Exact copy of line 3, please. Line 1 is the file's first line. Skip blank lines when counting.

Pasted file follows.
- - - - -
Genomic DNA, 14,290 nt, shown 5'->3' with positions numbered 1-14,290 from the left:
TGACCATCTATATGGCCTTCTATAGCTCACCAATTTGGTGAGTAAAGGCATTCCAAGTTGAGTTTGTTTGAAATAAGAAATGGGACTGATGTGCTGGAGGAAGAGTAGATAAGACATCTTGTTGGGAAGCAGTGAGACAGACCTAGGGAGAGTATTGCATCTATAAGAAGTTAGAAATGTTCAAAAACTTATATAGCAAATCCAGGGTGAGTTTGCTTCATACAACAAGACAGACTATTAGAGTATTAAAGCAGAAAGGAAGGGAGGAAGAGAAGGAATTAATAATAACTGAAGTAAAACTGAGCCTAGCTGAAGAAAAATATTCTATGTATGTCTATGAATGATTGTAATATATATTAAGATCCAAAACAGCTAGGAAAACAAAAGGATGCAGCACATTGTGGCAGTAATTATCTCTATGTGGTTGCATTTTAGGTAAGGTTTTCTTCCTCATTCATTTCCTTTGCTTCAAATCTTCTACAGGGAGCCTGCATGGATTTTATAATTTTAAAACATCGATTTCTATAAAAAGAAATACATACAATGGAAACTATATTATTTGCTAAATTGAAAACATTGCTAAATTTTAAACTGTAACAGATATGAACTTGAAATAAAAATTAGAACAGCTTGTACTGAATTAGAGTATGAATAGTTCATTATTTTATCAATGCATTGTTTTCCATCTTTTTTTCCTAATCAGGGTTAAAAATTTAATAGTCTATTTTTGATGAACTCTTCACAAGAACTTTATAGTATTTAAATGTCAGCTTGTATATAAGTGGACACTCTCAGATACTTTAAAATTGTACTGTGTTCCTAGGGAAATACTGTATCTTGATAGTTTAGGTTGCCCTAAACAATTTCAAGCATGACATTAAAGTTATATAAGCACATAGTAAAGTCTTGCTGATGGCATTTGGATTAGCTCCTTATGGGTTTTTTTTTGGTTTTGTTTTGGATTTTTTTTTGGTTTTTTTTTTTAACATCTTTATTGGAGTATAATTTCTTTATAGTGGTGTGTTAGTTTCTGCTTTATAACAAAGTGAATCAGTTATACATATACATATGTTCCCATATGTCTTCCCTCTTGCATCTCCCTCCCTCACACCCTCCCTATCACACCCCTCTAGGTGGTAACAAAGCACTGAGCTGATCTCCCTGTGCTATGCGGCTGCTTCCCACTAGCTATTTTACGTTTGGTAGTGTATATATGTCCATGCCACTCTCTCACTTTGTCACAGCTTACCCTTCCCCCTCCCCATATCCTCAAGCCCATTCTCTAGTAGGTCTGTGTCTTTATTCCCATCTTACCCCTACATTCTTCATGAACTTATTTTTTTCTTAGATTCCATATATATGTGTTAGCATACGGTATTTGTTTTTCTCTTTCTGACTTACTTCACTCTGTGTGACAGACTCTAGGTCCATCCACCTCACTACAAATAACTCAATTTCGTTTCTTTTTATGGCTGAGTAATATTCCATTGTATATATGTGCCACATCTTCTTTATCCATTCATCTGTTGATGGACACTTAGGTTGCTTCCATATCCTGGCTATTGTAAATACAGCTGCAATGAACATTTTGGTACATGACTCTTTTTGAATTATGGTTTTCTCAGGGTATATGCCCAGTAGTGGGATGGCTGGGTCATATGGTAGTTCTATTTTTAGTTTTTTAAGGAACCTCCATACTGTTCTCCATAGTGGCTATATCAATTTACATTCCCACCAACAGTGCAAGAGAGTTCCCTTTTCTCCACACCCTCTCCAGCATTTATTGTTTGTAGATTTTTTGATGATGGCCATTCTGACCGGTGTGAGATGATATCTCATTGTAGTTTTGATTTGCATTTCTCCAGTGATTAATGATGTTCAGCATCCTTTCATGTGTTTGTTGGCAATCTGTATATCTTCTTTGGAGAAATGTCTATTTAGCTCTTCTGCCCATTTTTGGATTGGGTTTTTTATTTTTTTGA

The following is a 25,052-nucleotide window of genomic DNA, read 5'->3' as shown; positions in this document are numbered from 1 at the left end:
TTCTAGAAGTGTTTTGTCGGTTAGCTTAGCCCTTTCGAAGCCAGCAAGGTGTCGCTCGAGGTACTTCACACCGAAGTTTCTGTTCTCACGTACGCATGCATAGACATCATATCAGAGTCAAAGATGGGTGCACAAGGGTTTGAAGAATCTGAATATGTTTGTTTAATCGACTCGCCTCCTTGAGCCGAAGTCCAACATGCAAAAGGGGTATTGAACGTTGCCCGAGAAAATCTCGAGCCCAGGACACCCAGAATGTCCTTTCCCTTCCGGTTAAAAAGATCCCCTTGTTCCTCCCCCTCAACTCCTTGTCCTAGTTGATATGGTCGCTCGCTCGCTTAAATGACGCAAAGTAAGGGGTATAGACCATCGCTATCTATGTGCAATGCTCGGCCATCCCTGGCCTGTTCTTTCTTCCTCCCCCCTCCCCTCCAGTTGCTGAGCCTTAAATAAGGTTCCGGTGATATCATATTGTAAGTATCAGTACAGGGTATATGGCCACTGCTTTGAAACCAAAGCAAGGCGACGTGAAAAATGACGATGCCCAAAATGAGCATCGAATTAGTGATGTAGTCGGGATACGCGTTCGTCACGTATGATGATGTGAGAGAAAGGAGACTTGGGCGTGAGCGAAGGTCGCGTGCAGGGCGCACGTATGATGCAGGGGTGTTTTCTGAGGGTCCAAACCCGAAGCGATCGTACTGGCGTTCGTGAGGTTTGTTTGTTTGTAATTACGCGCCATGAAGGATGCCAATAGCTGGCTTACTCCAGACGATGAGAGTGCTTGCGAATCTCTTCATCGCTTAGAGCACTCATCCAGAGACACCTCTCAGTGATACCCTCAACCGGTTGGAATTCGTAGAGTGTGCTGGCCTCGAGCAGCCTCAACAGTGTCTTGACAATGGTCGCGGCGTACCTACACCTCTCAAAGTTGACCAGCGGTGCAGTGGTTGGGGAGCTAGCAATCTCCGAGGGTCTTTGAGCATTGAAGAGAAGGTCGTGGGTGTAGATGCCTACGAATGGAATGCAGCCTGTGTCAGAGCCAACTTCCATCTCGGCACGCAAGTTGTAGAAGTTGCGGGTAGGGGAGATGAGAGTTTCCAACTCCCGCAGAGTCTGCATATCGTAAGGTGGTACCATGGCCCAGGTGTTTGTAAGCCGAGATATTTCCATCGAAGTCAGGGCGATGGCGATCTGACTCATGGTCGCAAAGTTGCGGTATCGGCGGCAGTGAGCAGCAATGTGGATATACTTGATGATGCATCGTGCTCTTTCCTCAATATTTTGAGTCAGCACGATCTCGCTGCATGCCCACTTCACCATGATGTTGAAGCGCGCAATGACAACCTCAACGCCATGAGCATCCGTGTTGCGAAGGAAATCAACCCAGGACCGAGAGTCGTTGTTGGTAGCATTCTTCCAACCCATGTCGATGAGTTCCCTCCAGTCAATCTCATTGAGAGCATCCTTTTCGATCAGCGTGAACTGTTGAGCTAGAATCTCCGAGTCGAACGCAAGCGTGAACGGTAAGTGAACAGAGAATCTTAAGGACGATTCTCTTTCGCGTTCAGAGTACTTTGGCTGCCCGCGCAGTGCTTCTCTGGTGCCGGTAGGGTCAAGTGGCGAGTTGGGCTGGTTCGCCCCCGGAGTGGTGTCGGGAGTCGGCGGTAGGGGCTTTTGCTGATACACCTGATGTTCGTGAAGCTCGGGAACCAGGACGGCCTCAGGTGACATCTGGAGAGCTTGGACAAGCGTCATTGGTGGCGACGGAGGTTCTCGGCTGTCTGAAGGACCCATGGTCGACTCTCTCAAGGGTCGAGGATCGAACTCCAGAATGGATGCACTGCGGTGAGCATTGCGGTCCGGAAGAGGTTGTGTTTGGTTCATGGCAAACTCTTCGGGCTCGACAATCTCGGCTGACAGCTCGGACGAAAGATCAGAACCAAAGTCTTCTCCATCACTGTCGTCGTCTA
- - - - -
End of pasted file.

The following is a 25,052-nucleotide window of genomic DNA, read 5'->3' as shown; positions in this document are numbered from 1 at the left end: